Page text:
In Defense of Snark

Love it or hate it, we’ve all heard terms like “darkwad” and “sparklepony.” Whether used as a friendly jab or as an act of social aggression, casual snark is commonplace in Black Rock City.

In a place that values Radical Inclusion, one has to wonder how sarcasm has so much oxygen to burn. My virgin year, I thought it was jaded folks who wished Burning Man would could just go back to being a former version of itself. My third year, I thought it was a coarse but potent way to socialize. Over the years, I’ve come to appreciate snark more as a self-regulating characteristic in Black Rock City culture, like the weather in the ecosystem of ideas.

Candy-coating a critical suggestion in thick delicious jest is probably one of the best ways to have it heard. In fact, snark is a great way to share ideas and hold each other accountable, but when we use playa names and megaphones, it’s also kinda how we make friends. With the stage always set for exchanges that are both sophisticated and sophomoric, the conditions for careful contemplation and democratic discussion are set.

While snark often serves as a potent conveyor of constructive criticism, it also is a double-edged sword. Snark-laden truth can raise hackles in the same way that criticism from a family member can sometimes be too much to bear. It can also cause drama and harm when wielded carelessly or solely as an act of social aggression.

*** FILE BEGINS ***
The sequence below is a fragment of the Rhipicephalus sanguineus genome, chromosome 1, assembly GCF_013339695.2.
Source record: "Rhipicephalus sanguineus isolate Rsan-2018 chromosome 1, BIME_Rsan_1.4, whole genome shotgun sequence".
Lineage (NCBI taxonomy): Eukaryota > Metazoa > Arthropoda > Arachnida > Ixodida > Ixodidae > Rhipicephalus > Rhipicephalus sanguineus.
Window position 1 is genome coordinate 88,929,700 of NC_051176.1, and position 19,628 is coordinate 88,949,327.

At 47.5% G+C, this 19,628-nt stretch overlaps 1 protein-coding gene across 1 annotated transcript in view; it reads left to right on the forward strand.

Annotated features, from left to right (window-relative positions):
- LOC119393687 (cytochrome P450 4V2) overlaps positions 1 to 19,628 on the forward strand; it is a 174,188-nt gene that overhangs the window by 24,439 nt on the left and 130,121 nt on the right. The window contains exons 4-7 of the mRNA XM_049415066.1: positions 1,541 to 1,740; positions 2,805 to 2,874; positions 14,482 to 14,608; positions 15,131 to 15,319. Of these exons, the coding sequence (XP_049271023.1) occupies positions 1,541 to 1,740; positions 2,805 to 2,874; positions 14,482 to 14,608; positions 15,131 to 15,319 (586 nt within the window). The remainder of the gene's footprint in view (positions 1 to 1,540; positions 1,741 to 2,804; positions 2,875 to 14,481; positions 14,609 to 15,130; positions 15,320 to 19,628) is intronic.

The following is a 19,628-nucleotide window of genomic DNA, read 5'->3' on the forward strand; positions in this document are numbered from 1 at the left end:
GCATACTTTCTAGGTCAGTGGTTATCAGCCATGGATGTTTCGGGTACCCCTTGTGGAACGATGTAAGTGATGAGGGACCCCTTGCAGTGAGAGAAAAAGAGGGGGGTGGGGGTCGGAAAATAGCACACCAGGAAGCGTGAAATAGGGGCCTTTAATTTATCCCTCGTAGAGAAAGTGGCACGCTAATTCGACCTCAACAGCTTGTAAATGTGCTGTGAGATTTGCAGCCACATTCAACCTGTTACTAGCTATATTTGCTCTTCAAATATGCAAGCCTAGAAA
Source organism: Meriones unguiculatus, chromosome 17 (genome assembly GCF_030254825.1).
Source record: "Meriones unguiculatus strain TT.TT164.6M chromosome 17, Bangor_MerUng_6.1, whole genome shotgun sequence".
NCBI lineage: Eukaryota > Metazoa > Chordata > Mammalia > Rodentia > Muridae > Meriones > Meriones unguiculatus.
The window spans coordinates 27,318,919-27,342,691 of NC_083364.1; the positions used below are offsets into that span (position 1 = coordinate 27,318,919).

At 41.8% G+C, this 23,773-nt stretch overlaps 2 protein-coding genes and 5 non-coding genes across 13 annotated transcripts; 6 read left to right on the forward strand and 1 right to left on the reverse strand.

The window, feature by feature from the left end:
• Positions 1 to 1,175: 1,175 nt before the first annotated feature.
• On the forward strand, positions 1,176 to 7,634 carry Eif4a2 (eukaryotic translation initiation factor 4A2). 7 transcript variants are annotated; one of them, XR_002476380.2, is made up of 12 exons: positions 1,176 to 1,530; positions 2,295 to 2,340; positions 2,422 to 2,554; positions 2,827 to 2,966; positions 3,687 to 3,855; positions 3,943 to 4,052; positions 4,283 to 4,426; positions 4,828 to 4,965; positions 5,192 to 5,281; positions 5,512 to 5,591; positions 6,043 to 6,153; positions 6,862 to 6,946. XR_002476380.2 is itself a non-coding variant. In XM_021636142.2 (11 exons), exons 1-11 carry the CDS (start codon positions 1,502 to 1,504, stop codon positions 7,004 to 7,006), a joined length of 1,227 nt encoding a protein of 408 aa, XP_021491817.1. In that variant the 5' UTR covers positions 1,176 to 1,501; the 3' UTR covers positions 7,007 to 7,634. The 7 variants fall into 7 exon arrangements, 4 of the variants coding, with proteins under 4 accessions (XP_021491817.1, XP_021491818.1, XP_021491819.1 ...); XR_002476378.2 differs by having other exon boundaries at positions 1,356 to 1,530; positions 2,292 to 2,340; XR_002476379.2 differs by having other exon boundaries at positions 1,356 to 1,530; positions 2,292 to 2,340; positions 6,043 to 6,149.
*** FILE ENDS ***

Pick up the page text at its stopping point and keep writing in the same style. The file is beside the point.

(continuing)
But when implemented with care, snark brings about the potential for better conversations that unlock the power for two people to disagree, grow and change.

“Call me ‘Captain Stubing’” (Photo by Ron Lussier)

Impolite, But Necessary

One study from Herbert Colston (2009) found that even though someone wielding snark generally will come off as impolite, often “salt in the wound is more effective than sugar in a pill.”

Snark might help in a disagreement over a yellow bike or minimize the friction of addressing a campmate’s MOOP. Next time your campmate forgets to bag up the excess zip-ties strewn about on the ground after a build, perhaps a few words like, “Hey buddy, you really know how to leave no trace,” will be more effective than, “Dude, you suck at leaving no trace.”

A Creativity Stimulator

Beyond being instrumental in the constant pursuit to do better, snark is also a way to encourage creativity. Indeed, the road to any vision of utopia is paved by constant efforts to go a little further.